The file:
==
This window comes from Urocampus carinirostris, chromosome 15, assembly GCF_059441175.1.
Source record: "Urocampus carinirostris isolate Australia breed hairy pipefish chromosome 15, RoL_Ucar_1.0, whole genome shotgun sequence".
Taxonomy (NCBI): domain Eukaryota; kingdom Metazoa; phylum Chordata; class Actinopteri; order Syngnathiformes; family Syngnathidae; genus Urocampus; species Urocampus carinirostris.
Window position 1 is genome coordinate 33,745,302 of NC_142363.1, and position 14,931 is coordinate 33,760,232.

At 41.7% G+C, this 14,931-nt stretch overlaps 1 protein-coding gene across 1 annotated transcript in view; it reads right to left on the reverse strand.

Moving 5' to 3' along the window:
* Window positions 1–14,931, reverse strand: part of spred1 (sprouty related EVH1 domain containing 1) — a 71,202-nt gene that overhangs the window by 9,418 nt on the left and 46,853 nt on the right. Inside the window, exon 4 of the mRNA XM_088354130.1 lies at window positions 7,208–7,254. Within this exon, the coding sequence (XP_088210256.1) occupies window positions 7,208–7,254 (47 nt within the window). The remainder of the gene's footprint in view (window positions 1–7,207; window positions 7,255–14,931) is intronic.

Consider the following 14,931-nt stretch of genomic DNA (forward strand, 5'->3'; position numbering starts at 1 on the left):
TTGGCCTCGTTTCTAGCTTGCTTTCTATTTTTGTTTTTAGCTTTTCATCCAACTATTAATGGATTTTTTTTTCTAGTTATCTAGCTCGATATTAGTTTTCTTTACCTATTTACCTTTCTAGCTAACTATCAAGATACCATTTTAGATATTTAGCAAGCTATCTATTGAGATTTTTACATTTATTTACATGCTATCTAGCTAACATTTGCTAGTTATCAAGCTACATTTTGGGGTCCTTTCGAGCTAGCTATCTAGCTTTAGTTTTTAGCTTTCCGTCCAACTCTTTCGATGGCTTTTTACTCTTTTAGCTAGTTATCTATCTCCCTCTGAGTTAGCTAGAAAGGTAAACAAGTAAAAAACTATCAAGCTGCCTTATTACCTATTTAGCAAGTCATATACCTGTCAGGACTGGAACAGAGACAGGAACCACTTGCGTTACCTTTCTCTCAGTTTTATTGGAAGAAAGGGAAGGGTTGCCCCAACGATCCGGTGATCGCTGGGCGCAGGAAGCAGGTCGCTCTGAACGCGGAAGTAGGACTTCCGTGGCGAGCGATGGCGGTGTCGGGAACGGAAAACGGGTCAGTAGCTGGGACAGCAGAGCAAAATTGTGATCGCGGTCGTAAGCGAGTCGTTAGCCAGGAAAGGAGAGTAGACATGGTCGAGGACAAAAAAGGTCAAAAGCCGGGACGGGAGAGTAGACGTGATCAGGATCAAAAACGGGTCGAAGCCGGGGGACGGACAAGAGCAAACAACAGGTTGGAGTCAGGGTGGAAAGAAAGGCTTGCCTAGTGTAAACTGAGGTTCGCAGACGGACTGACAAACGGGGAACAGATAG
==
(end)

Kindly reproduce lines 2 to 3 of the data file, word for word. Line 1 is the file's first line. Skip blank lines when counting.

Source record: "Urocampus carinirostris isolate Australia breed hairy pipefish chromosome 15, RoL_Ucar_1.0, whole genome shotgun sequence".
Taxonomy (NCBI): domain Eukaryota; kingdom Metazoa; phylum Chordata; class Actinopteri; order Syngnathiformes; family Syngnathidae; genus Urocampus; species Urocampus carinirostris.